• Combining steps to improve model fit with changes to the transfer formula could potentially reduce selection incentives and improve market outcomes: The fact that the existing risk score model fits poorly on some dimensions does suggest that there may be opportunities to improve risk adjustment. In particular, improving model fit could allow the model to produce a more accurate rank-ordering of insurers’ risk mixes, even if it also led to smaller, less appropriate transfers. Coupling changes to improve fit with changes to the transfer formula that magnified transfers could make it possible to achieve the benefits of a more accurate risk score model without shrinking already-too-small transfers.

If CCIIO does elect to go down this road, we recommend that it give further consideration to improving model fit via a non-linear risk score model. Adopting a non-linear model has the potential to improve fit along some of the dimensions of interest without sacrificing fit along other dimensions (as the two-stage procedure would) and without creating new coding incentives (as the severity-HCC-count interactions approach would).

We close by commenting on the potential changes related to cost-sharing-reduction (CSR) plan variants that are discussed in the appendix of the technical paper. We make two main points:

  • Modifying risk adjustment to account for “silver loading” is appropriate, but CCIIO should refine its specific proposals: Explicitly incorporating the cost of providing CSRs into risk scores and modifying the transfer formula rating term to account for the higher effective actuarial value (AV) of silver plans would mitigate incentives to avoid CSR enrollees (and higher-risk CSR enrollees in particular). However, rather than continuing to construct CSR-variant risk scores as a multiple of silver-tier risk scores, as the appendix proposes, CCIIO should explore creating separate risk score models for the CSR variants. Additionally, in modifying the silver AV used in the transfer formula rating term, CCIIO should use state average effective silver AVs, not the national average CCIIO is currently considering, as there are large cross-state differences in average effective silver AV arising from state Medicaid expansion decisions and various other factors.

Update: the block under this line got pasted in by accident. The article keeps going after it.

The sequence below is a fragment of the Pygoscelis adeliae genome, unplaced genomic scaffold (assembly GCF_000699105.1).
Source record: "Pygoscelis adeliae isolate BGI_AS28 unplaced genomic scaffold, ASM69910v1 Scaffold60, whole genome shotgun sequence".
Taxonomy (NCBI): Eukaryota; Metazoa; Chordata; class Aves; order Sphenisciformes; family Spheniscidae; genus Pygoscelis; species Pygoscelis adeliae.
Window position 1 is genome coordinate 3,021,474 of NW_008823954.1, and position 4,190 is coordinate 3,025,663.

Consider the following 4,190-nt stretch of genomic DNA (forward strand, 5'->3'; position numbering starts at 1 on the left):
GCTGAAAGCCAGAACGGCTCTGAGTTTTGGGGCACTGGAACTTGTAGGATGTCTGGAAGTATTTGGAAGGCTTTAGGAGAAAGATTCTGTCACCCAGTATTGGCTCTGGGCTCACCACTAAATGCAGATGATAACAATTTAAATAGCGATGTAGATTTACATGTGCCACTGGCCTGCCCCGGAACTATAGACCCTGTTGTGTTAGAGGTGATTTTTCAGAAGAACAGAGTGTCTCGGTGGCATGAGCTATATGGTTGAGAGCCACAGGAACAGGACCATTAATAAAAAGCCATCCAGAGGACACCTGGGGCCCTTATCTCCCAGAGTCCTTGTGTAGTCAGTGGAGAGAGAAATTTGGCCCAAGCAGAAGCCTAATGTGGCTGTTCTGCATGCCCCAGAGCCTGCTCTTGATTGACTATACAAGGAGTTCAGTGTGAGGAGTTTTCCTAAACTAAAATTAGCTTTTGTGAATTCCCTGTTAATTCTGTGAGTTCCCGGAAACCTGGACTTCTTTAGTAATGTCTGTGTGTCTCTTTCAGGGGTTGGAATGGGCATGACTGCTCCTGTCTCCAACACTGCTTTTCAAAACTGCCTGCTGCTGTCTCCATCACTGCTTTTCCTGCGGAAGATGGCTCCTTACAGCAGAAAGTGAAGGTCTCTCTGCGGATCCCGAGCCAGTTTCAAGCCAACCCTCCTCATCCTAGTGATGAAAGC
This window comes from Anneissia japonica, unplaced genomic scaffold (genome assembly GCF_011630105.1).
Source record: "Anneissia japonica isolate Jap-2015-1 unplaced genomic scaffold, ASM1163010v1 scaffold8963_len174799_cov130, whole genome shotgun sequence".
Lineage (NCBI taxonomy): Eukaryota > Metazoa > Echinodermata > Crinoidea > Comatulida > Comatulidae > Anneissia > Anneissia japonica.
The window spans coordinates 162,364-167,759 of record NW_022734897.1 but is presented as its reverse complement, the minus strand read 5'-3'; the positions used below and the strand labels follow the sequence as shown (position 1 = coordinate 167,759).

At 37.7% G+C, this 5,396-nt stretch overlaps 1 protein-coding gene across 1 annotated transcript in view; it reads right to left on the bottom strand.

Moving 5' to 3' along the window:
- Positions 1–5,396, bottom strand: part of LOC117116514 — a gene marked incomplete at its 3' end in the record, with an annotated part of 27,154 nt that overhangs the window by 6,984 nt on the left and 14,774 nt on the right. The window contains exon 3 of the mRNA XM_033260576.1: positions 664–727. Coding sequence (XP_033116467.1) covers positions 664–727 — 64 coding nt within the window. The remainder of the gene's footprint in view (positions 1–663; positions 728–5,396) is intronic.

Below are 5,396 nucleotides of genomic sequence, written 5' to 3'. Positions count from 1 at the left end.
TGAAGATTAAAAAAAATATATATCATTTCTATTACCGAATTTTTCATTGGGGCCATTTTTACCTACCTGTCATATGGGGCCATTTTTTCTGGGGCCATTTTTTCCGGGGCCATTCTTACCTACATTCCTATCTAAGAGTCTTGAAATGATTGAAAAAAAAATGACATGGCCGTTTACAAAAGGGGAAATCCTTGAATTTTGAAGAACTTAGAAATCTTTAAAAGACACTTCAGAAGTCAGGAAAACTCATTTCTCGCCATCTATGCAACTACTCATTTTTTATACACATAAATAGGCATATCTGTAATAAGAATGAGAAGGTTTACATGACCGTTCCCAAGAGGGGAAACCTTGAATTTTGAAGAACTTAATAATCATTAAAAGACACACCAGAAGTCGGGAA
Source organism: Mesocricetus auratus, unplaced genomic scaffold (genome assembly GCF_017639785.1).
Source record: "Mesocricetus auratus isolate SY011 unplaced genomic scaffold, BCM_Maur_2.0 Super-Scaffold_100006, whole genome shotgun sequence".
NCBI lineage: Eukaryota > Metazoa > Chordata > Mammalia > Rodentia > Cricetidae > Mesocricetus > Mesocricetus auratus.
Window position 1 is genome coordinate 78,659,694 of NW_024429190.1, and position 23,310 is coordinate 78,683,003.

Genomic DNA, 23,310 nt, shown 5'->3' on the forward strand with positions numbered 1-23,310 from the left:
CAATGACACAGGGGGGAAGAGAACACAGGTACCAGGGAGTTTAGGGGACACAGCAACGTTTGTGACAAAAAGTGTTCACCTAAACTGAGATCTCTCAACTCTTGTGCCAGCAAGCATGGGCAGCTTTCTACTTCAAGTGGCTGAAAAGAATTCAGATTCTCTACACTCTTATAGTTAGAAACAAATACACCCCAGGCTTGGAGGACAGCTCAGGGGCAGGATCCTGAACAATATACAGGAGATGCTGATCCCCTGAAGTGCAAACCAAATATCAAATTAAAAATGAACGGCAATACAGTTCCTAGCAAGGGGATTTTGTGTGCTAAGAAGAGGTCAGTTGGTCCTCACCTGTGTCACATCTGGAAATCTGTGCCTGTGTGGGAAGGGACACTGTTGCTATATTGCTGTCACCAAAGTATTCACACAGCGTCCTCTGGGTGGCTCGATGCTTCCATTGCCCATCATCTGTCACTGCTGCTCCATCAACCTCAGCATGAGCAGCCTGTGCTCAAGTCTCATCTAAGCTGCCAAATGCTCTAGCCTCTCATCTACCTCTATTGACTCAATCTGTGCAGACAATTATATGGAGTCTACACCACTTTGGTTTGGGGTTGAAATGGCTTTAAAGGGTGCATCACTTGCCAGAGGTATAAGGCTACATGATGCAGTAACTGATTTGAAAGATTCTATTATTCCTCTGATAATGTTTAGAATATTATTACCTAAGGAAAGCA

• It is unclear whether risk scores should incorporate a special adjustment to reflect the distinctive spending patterns of CSR enrollees: The technical paper presents persuasive evidence that CSR enrollees spend less than would be expected based on their observed health status and cost-sharing, and it suggests that it may be appropriate to align CSR enrollees’ risk scores with their observed spending. However, CCIIO’s explanation for CSR enrollees’ unexpectedly low spending—that lower cost-sharing does not cause higher utilization in this population—is implausible. And, importantly, some plausible alternative explanations for this pattern, like that plans are currently doing a poor job serving their low-income enrollees or that low-income enrollees opt for plans with narrower networks or tighter utilization controls, would argue against making a special adjustment to align CSR enrollees’ risk scores with their observed spending.

While we do not currently have a firm view as to whether CCIIO should or should not make such an adjustment, we do believe that determining the right policy response requires better understanding why CSR enrollees exhibit unexpectedly low spending. We note that a final decision would also need to weigh how adjusting risk scores for CSR enrollees would affect premiums of silver plans relative to plans in other metal tiers and the effects those shifts would have on net-of-subsidy premiums and federal outlays.

The full letter is available here.


The Brookings Institution is financed through the support of a diverse array of foundations, corporations, governments, individuals, as well as an endowment. A list of donors can be found in our annual reports published online here. The findings, interpretations, and conclusions in this report are solely those of its author(s) and are not influenced by any donation.